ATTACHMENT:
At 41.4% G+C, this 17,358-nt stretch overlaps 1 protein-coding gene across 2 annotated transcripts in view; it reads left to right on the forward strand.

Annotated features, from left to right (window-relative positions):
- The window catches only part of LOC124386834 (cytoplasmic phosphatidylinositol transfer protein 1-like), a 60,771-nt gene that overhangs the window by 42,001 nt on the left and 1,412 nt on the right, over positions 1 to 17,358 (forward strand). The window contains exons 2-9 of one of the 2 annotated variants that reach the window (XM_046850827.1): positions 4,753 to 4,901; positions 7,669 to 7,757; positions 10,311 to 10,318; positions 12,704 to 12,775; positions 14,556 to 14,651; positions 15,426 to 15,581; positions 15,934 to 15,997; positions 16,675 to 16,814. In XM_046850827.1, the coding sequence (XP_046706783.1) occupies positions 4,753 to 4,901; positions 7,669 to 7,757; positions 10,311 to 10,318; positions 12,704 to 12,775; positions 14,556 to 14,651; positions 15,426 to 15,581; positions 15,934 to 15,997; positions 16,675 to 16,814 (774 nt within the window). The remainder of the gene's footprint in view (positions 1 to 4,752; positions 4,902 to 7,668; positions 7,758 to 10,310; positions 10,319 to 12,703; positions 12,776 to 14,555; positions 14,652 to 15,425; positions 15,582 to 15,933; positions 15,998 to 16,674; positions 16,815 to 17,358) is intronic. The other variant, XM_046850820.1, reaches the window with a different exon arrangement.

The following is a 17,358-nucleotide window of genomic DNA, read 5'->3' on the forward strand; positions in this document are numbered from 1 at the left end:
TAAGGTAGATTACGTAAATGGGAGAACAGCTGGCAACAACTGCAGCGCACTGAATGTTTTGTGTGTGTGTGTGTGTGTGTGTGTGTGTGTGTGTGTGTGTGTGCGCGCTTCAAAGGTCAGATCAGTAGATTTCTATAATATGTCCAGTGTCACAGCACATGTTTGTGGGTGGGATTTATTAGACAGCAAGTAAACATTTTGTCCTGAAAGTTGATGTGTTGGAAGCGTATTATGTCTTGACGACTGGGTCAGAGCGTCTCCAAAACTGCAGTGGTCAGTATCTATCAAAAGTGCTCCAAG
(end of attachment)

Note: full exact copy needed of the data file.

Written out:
At 41.4% G+C, this 17,358-nt stretch overlaps 1 protein-coding gene across 2 annotated transcripts in view; it reads left to right on the forward strand.

Annotated features, from left to right (window-relative positions):
- The window catches only part of LOC124386834 (cytoplasmic phosphatidylinositol transfer protein 1-like), a 60,771-nt gene that overhangs the window by 42,001 nt on the left and 1,412 nt on the right, over positions 1 to 17,358 (forward strand). The window contains exons 2-9 of one of the 2 annotated variants that reach the window (XM_046850827.1): positions 4,753 to 4,901; positions 7,669 to 7,757; positions 10,311 to 10,318; positions 12,704 to 12,775; positions 14,556 to 14,651; positions 15,426 to 15,581; positions 15,934 to 15,997; positions 16,675 to 16,814. In XM_046850827.1, the coding sequence (XP_046706783.1) occupies positions 4,753 to 4,901; positions 7,669 to 7,757; positions 10,311 to 10,318; positions 12,704 to 12,775; positions 14,556 to 14,651; positions 15,426 to 15,581; positions 15,934 to 15,997; positions 16,675 to 16,814 (774 nt within the window). The remainder of the gene's footprint in view (positions 1 to 4,752; positions 4,902 to 7,668; positions 7,758 to 10,310; positions 10,319 to 12,703; positions 12,776 to 14,555; positions 14,652 to 15,425; positions 15,582 to 15,933; positions 15,998 to 16,674; positions 16,815 to 17,358) is intronic. The other variant, XM_046850820.1, reaches the window with a different exon arrangement.

The following is a 17,358-nucleotide window of genomic DNA, read 5'->3' on the forward strand; positions in this document are numbered from 1 at the left end:
TAAGGTAGATTACGTAAATGGGAGAACAGCTGGCAACAACTGCAGCGCACTGAATGTTTTGTGTGTGTGTGTGTGTGTGTGTGTGTGTGTGTGTGTGTGTGTGCGCGCTTCAAAGGTCAGATCAGTAGATTTCTATAATATGTCCAGTGTCACAGCACATGTTTGTGGGTGGGATTTATTAGACAGCAAGTAAACATTTTGTCCTGAAAGTTGATGTGTTGGAAGCGTATTATGTCTTGACGACTGGGTCAGAGCGTCTCCAAAACTGCAGTGGTCAGTATCTATCAAAAGTGCTCCAAG